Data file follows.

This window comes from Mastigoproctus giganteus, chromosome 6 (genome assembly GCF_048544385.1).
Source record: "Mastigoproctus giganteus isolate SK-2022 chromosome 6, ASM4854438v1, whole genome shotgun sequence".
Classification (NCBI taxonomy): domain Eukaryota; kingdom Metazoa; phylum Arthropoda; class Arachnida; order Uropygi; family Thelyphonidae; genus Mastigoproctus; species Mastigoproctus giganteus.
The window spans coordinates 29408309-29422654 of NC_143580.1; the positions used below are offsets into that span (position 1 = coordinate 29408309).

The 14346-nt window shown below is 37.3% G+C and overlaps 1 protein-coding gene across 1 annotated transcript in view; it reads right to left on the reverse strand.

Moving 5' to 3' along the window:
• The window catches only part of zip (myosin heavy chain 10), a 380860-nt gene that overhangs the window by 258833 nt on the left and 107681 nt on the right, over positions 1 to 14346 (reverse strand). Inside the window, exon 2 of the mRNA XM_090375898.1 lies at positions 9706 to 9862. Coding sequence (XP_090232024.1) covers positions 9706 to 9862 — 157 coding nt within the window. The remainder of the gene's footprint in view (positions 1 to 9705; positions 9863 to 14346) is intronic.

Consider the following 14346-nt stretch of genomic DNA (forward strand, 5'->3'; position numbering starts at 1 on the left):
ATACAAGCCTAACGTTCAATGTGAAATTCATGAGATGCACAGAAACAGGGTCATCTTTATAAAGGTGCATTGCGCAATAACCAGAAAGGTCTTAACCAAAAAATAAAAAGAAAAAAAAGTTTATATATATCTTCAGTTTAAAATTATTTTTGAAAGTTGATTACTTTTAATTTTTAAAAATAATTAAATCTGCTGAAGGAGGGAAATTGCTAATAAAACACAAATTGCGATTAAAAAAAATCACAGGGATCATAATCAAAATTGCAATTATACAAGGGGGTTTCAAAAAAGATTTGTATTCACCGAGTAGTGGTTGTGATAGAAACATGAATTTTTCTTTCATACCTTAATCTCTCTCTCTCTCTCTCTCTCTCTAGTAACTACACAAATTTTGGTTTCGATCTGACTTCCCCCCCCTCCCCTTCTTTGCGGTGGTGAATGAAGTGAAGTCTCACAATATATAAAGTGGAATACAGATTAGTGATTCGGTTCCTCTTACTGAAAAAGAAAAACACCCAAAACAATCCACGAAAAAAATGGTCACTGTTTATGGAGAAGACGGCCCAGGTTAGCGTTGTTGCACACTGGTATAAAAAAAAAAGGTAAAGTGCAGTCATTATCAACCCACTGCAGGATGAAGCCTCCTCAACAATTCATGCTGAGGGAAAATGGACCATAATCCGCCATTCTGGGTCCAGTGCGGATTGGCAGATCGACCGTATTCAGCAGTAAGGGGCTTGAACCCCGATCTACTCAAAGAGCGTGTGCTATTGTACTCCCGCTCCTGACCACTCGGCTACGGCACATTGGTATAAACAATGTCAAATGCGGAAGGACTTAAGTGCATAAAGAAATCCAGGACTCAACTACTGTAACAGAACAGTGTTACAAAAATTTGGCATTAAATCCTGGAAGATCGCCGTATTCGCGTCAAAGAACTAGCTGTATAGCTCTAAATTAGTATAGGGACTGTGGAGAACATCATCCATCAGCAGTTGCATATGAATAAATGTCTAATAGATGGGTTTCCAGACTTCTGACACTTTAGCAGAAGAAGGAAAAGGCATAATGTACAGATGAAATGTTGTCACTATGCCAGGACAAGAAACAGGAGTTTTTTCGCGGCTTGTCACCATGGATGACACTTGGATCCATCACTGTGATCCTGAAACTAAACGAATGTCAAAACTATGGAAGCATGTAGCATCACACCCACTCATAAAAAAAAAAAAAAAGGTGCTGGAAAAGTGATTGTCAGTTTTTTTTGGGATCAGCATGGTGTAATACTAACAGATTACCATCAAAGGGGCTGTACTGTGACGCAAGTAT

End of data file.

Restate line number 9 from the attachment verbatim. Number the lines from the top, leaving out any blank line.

ATACAAGCCTAACGTTCAATGTGAAATTCATGAGATGCACAGAAACAGGGTCATCTTTATAAAGGTGCATTGCGCAATAACCAGAAAGGTCTTAACCAAAAAATAAAAAGAAAAAAAAGTTTATATATATCTTCAGTTTAAAATTATTTTTGAAAGTTGATTACTTTTAATTTTTAAAAATAATTAAATCTGCTGAAGGAGGGAAATTGCTAATAAAACACAAATTGCGATTAAAAAAAATCACAGGGATCATAATCAAAATTGCAATTATACAAGGGGGTTTCAAAAAAGATTTGTATTCACCGAGTAGTGGTTGTGATAGAAACATGAATTTTTCTTTCATACCTTAATCTCTCTCTCTCTCTCTCTCTCTCTAGTAACTACACAAATTTTGGTTTCGATCTGACTTCCCCCCCCTCCCCTTCTTTGCGGTGGTGAATGAAGTGAAGTCTCACAATATATAAAGTGGAATACAGATTAGTGATTCGGTTCCTCTTACTGAAAAAGAAAAACACCCAAAACAATCCACGAAAAAAATGGTCACTGTTTATGGAGAAGACGGCCCAGGTTAGCGTTGTTGCACACTGGTATAAAAAAAAAAGGTAAAGTGCAGTCATTATCAACCCACTGCAGGATGAAGCCTCCTCAACAATTCATGCTGAGGGAAAATGGACCATAATCCGCCATTCTGGGTCCAGTGCGGATTGGCAGATCGACCGTATTCAGCAGTAAGGGGCTTGAACCCCGATCTACTCAAAGAGCGTGTGCTATTGTACTCCCGCTCCTGACCACTCGGCTACGGCACATTGGTATAAACAATGTCAAATGCGGAAGGACTTAAGTGCATAAAGAAATCCAGGACTCAACTACTGTAACAGAACAGTGTTACAAAAATTTGGCATTAAATCCTGGAAGATCGCCGTATTCGCGTCAAAGAACTAGCTGTATAGCTCTAAATTAGTATAGGGACTGTGGAGAACATCATCCATCAGCAGTTGCATATGAATAAATGTCTAATAGATGGGTTTCCAGACTTCTGACACTTTAGCAGAAGAAGGAAAAGGCATAATGTACAGATGAAATGTTGTCACTATGCCAGGACAAGAAACAGGAGTTTTTTCGCGGCTTGTCACCATGGATGACACTTGGATCCATCACTGTGATCCTGAAACTAAACGAATGTCAAAACTATGGAAGCATGTAGCATCACACCCACTCATAAAAAAAAAAAAAAAGGTGCTGGAAAAGTGATTGTCAGTTTTTTTTGGGATCAGCATGGTGTAATACTAACAGATTACCATCAAAGGGGCTGTACTGTGACGCAAGTAT